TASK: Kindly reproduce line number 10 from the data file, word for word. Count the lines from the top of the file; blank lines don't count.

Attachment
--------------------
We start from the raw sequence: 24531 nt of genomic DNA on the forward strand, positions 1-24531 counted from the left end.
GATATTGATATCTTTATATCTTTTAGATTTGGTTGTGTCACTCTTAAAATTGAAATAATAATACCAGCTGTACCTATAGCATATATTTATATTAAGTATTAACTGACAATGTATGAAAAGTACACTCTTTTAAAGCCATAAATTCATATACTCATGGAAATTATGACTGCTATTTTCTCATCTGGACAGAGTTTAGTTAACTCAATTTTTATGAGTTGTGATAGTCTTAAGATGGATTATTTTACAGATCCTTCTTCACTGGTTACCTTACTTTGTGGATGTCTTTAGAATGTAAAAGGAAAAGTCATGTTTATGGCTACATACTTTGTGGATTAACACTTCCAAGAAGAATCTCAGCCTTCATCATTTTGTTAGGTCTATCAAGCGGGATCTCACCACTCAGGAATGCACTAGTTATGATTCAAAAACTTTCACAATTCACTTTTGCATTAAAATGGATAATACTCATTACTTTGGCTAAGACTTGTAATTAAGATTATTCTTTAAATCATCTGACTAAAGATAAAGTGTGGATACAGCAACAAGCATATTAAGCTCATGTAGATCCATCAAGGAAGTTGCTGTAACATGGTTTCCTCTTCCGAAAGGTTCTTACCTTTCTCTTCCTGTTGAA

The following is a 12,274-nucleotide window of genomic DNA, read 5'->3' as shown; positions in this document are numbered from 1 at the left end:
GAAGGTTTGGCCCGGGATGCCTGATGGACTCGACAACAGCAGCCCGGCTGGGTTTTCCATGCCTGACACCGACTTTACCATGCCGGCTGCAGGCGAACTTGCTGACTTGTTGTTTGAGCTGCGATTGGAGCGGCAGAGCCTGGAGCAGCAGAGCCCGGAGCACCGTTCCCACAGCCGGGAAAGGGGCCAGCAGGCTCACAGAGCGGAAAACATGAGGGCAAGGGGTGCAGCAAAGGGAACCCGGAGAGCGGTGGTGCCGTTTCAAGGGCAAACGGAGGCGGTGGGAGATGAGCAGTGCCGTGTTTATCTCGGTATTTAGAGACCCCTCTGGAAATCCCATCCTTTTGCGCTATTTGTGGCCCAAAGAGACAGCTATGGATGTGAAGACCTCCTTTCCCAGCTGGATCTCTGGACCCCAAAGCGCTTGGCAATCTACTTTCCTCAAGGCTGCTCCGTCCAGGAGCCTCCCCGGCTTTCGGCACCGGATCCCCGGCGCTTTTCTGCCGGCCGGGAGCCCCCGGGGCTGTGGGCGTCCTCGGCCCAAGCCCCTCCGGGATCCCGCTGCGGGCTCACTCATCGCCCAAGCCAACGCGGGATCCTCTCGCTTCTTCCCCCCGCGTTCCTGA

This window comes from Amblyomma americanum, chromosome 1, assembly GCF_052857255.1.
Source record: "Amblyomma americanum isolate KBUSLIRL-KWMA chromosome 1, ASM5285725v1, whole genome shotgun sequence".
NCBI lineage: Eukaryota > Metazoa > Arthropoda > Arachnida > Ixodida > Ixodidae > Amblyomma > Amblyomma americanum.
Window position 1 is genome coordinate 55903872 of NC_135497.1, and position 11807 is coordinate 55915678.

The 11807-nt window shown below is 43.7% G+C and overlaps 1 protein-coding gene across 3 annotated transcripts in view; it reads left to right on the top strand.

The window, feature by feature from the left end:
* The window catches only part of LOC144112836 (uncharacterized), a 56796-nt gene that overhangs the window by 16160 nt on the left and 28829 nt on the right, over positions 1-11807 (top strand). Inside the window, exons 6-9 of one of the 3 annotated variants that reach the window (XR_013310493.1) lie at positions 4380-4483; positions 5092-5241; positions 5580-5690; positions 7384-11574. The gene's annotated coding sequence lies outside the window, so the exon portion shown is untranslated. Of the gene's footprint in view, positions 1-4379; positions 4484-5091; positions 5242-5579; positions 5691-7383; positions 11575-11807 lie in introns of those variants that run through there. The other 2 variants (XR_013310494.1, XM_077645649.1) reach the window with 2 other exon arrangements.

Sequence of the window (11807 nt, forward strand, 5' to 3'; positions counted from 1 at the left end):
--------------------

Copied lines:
The window, feature by feature from the left end: